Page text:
In Unaccustomed Earth, a collection of short stories, Jhumpa Lahiri turns a laser-like eye on the experience of Indian expatriates. Back and forth they go, these characters, from India to America and back again (with occasional stopovers in London, the author’s birthplace). If they are not traveling in actuality, then their restless spirits are traveling instead, searching constantly for a way to accommodate the sundered parts of their existence.
In the title story, Ruma is twice exiled, having moved from New York to Seattle. Adam, her American husband, works for a hedge fund and travels frequently. Mother of little Akash and once again pregnant, Ruma is lonely and isolated in her new home. She has mixed feelings about an upcoming visit from her widowed father. “Ruma feared that her father would become a responsibility, an added demand, continuously present in a way she was no longer used to.” But her father’s week long sojourn becomes a quiet revelation.
I can’t resist observing, with regard to “Unaccustomed Earth,” that the portrayal of Akash is one of the least sentimental depictions of a fictional child that I have ever come across. All right: to put it bluntly, he’s a nearly insufferable brat! At least, that’s how he struck me, at first.
In “A Choice of Accommodations,” Amit and his wife Megan, a physician, have traveled to the Berkshires to attend the wedding of Amit’s old school friend, Pam Borden. They have left their daughters with Megan’s parents so they can have a romantic getaway, but instead, the trip exposes fissures in their relationship.
Five stories comprise the first part of this collection. Each is like a small novel, filled with discreet pleasures that are inevitably overshadowed by anguish, guilt, and sorrow. Problems that commonly face all families are magnified and complicated by cultural ambivalence.
The second part of Unaccustomed Earth consists of three interlinked stories. Each concerns Hema and Kaushik, a woman and a man who are brought together by destiny more than once. The pain of an irreconcilable loss hovers over these tales. At one point, Kaushik flees his family, working his solitary way up the coast of Maine in the middle of winter:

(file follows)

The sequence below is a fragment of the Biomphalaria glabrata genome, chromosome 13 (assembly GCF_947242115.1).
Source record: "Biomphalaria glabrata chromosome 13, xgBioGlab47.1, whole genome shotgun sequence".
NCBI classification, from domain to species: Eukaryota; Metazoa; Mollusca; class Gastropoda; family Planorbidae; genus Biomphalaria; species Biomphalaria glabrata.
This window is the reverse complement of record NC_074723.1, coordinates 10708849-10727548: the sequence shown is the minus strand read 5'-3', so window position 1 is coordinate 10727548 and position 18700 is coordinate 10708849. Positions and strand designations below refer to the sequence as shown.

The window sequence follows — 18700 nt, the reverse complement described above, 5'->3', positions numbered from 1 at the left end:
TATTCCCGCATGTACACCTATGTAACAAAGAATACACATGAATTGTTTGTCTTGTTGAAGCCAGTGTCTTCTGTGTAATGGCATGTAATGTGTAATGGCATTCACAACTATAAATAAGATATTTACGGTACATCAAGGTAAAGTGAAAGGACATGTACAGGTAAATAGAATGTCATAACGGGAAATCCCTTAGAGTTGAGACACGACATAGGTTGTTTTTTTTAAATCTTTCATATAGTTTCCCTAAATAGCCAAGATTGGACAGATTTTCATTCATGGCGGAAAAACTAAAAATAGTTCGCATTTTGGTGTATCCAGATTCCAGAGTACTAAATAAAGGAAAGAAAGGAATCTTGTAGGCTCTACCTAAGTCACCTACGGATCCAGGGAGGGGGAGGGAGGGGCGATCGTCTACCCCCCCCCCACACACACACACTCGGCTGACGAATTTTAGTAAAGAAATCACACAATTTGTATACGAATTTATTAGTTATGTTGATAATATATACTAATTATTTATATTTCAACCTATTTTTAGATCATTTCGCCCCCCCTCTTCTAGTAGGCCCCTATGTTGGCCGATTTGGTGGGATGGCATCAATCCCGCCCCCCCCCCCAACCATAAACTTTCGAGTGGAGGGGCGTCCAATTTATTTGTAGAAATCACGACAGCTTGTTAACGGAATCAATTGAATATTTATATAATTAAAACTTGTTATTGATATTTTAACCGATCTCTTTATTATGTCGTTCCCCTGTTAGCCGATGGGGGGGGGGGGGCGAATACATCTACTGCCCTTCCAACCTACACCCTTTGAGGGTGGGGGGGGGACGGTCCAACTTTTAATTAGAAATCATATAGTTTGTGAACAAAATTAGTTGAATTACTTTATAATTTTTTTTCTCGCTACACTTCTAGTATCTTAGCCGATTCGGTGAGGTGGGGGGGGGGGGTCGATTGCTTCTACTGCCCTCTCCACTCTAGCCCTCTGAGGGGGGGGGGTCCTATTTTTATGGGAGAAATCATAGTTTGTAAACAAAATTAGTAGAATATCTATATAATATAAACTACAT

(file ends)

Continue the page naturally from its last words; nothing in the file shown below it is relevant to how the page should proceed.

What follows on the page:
“I had never traveled alone before and I discovered that I liked it. No one in the world knew where I was, no one had the ability to reach me. It was like being dead, my escape allowing me to taste that tremendous power my mother possessed forever.
I can’t say enough about Lahiri’s gorgeous, gorgeous writing. This book helped me to understand why I pick up, and then just as quickly put down, so much contemporary fiction. IMHO, it can’t hold a candle to this. With this book, Lahiri has raised the bar very, very high.
(I just have to throw this in at this point: one of the ways in which I judge writers of fiction is how well they handle writing about sex. There’s a scene in one of these stories that totally erased my doubts on that score – it was a “Wow!” And now, I’m going to monitor the library’s reserve list on this title…)
In 2000, Jhumpa Lahiri won the Pulitzer Prize for her first book, Interpeter of Maladies. She followed this story collection with the novel, The Namesake. I recommend both highly, though for me, the former has a slight edge. Lahiri is a master of the short form narrative. My only question about her at this point is whether, in her future work, she will be moving outside the sphere of the Indian-American experience, which clearly constitutes her comfort zone. On the other hand, it won’t bother me if she doesn’t. She has made that world so real, so vivid – and so universal.
And now, I give you Jhumpa Lahiri:
My husband just walked by the computer and exclaimed, “What a jaw-dropper!” I figure if she gets worn out from all that writing, she can make movies instead! (In fact, she appears in the film version of The Namesake, which i have not yet seen.)